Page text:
Trickster

Trickster

Native American Tales : A Graphic Collection

Book - 2010
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Collects over twenty trickster stories, in graphic novel format, from various Native American traditions, including tales about coyotes, rabbits, ravens, and other crafty creatures and their mischievous activities.
Publisher: Golden, Colo. : Fulcrum Pub., c2010
ISBN: 9781555917241
1555917240
Branch Call Number: 398.208997 T731 2010
Characteristics: 231 p. : chiefly col. ill. ; 21 cm
Additional Contributors: Dembicki, Matt

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AL_LESLEY Nov 23, 2016

Very cute stories, a wide range of artistic styles and an authentic feel.

AL_JOSHUAS Oct 09, 2016

It's a mixed bag in both story and art, but still a fun read.

a
amoby
Oct 04, 2016

I really love these stories.
I wish the art was more adult but alas it is for children.
The first story in this book is a graphic novel masterpiece and is in other format books.

s
Setoak
Sep 26, 2013

This book was okay but I felt it was suited for a younger audience. It had multiple short tales but it was not my cup of tea.

universalPuppy May 13, 2013

I enjoyed the variety of the stories & most of the art in this graphic (novel) anthology. However, it will not be entertaining to "readers of all ages" as Perseus Publishing suggests. A majority of the stories are so simplistically told and drawn, that they will appeal to only very young readers.

ELIZABETH RAMSEY BIRD Dec 20, 2012

This isn’t just a graphic novel and it isn’t just a pairing of smart writers and great artists. Dembicki has come up with a way of collecting a wide variety of Native American folktales into a single source, done in such a way that kids will find themselves enthralled. When was the last time a book of folktales enthralled one of your kids anyway? It’s remarkable.

theorbys Aug 31, 2012

A big anthology by different writers and artists telling Native American tales about Trickster, usually in an animal form, in a huge variety of styles. Probably best read a few at a time.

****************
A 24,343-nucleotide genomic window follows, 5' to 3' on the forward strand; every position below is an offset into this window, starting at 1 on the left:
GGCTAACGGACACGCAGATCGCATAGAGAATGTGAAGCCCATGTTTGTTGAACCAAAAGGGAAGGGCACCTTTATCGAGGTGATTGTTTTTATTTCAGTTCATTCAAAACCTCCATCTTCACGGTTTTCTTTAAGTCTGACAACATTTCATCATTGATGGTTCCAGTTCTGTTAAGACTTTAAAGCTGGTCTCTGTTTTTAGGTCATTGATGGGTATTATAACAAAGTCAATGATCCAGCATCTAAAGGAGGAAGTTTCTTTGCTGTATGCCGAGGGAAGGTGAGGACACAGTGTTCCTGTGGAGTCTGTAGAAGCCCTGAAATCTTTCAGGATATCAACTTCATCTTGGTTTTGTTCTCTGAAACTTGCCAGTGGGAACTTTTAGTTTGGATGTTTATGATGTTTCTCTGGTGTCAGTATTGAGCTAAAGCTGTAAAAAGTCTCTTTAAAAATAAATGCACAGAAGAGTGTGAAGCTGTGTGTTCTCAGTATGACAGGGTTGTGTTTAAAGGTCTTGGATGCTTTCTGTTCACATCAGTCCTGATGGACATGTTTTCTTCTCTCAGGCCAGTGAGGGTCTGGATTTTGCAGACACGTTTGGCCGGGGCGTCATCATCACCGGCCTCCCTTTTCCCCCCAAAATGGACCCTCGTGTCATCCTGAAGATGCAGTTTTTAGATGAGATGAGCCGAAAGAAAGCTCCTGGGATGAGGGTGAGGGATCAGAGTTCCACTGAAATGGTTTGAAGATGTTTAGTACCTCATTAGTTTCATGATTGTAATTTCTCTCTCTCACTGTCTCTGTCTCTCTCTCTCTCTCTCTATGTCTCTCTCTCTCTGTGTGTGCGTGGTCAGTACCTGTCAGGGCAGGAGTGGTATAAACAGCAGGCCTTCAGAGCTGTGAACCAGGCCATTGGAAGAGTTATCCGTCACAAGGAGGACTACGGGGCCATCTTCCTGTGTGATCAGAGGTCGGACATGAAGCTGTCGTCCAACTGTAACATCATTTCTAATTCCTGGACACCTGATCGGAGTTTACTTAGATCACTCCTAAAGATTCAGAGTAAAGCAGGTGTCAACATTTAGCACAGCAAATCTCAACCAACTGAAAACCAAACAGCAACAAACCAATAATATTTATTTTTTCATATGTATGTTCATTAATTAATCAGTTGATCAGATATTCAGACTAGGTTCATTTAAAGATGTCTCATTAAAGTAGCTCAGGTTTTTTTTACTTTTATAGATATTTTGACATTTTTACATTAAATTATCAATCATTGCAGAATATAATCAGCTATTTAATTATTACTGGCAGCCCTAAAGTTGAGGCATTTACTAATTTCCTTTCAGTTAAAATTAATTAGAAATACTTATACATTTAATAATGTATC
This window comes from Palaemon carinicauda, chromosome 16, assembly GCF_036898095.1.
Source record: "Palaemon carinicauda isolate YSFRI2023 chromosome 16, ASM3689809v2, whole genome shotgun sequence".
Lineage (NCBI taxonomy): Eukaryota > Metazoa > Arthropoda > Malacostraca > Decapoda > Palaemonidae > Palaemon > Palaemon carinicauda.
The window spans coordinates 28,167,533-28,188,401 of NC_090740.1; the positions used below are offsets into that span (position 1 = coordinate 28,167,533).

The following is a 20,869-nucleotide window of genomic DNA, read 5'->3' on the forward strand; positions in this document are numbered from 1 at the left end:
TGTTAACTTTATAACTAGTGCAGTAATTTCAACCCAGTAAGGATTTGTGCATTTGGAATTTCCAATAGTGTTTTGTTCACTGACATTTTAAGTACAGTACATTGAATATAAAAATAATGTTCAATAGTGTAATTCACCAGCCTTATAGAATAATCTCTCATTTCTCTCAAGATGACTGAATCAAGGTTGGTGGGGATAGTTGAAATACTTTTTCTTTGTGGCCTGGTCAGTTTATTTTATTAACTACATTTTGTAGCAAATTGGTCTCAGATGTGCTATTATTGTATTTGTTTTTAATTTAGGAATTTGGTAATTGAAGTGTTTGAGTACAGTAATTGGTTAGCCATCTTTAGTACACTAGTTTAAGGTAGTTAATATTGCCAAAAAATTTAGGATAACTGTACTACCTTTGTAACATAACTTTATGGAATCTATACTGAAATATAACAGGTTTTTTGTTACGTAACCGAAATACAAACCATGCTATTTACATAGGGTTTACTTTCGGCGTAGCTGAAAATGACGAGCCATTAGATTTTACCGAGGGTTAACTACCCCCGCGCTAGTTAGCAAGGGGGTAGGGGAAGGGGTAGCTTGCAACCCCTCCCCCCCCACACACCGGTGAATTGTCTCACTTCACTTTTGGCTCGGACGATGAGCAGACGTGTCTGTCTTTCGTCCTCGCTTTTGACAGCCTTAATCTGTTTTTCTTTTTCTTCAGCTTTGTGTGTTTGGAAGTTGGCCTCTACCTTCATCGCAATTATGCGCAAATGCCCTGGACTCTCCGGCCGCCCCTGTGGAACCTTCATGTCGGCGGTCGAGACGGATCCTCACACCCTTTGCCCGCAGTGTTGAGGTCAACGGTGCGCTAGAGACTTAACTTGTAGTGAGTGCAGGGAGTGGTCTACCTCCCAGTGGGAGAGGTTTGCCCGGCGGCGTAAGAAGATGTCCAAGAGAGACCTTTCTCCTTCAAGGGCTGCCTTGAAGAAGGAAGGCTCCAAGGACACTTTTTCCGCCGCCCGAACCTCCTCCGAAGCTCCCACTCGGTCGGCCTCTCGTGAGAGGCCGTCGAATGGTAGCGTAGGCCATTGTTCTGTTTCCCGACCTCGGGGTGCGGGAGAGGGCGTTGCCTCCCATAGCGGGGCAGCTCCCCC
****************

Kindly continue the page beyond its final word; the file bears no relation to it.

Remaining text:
g
graceling3
Jun 30, 2012

Fascinating and adorable! First of all, this collection is in graphic novel form (instant plus!) with many unheard of traditional Native American stories and legends-- almost like a fairy tale collection. This is easy to read, with beautiful comic style artwork, and unique endings, all focused on the recurrent trickster theme.

k
kalio
Dec 13, 2011

Native American stories are often overlooked in literature; even more so in the graphic novel boom that has swept book publishing the last few years. But Trickster: Native American Tales remedies all that?and does so in an intelligent, artistic, and truly delightful way. Collecting various interpretations of the Trickster character and myth just as it collects different artists and authors to tell the tales, Trickster is a unique and authentic anthology. The artwork ranges in style from bubbly cartoon rabbits to realistic raccoons to black-and-white inked coyotes and ravens; the tales are drawn from many cultures to emphasis the distinct differences between North America?s tribal groups. But it?s not only educational information about a too-often-ignored history; Trickster is as genuinely funny as it is thought-provoking. Whether he?s a coyote creating stars in the sky or a rabbit out-witting bison, there?s something for everyone in the tales of the Trickster.

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s
Setoak
Sep 26, 2013

Setoak thinks this title is suitable for between the ages of 16 and 11

ELIZABETH RAMSEY BIRD Dec 20, 2012

ELIZABETH RAMSEY BIRD thinks this title is suitable for 9 years and over

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ELIZABETH RAMSEY BIRD Dec 20, 2012

Twenty-one Native American storytellers are paired with twenty-one artists. Each storyteller tells a tale about a trickster type character. Coyote, raven, rabbit, raccoon, dog, wolf, beaver, and wildcat all have their day. The sheer range of storytellers is impressive, calling upon folks from Hawaii to the Eastern shore, from Alaska to Florida. Sometimes the stories are told traditionally. Sometimes they utilize a lot of modern terms (you don’t usually run across the term “crystal cathedral thinking” in a book of folktales these days). The final result is an eclectic collection, where each story plays off of the ones paired before and after it. Though oral in nature, editor Matt Dembicki finds a way to make these tales as fresh and spontaneous on the printed page as when they were told to generations of eager listeners.

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